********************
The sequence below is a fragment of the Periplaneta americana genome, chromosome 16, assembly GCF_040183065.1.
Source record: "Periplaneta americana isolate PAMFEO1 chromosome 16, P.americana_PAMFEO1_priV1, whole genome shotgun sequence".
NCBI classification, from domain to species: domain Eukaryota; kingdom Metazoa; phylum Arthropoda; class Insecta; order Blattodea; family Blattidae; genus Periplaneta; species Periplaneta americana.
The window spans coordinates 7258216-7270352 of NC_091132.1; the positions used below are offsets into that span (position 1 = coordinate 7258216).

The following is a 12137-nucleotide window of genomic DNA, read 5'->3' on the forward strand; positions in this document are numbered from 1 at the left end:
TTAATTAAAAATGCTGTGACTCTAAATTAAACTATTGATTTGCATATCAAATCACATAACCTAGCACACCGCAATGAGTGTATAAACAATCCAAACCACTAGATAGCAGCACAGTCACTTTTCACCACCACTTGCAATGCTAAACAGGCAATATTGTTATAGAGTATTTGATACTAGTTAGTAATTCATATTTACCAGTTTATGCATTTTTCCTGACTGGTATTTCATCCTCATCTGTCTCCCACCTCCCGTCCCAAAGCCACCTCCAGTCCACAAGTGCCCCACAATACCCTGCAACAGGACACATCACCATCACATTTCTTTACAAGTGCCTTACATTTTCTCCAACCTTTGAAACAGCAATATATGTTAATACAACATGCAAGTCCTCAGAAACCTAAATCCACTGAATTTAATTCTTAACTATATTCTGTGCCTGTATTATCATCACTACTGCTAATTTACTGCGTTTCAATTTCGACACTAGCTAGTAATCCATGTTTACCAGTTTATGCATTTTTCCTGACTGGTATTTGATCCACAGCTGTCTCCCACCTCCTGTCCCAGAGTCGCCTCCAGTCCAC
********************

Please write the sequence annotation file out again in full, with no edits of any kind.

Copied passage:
The sequence below is a fragment of the Periplaneta americana genome, chromosome 16, assembly GCF_040183065.1.
Source record: "Periplaneta americana isolate PAMFEO1 chromosome 16, P.americana_PAMFEO1_priV1, whole genome shotgun sequence".
NCBI classification, from domain to species: domain Eukaryota; kingdom Metazoa; phylum Arthropoda; class Insecta; order Blattodea; family Blattidae; genus Periplaneta; species Periplaneta americana.
The window spans coordinates 7258216-7270352 of NC_091132.1; the positions used below are offsets into that span (position 1 = coordinate 7258216).

The following is a 12137-nucleotide window of genomic DNA, read 5'->3' on the forward strand; positions in this document are numbered from 1 at the left end:
TTAATTAAAAATGCTGTGACTCTAAATTAAACTATTGATTTGCATATCAAATCACATAACCTAGCACACCGCAATGAGTGTATAAACAATCCAAACCACTAGATAGCAGCACAGTCACTTTTCACCACCACTTGCAATGCTAAACAGGCAATATTGTTATAGAGTATTTGATACTAGTTAGTAATTCATATTTACCAGTTTATGCATTTTTCCTGACTGGTATTTCATCCTCATCTGTCTCCCACCTCCCGTCCCAAAGCCACCTCCAGTCCACAAGTGCCCCACAATACCCTGCAACAGGACACATCACCATCACATTTCTTTACAAGTGCCTTACATTTTCTCCAACCTTTGAAACAGCAATATATGTTAATACAACATGCAAGTCCTCAGAAACCTAAATCCACTGAATTTAATTCTTAACTATATTCTGTGCCTGTATTATCATCACTACTGCTAATTTACTGCGTTTCAATTTCGACACTAGCTAGTAATCCATGTTTACCAGTTTATGCATTTTTCCTGACTGGTATTTGATCCACAGCTGTCTCCCACCTCCTGTCCCAGAGTCGCCTCCAGTCCAC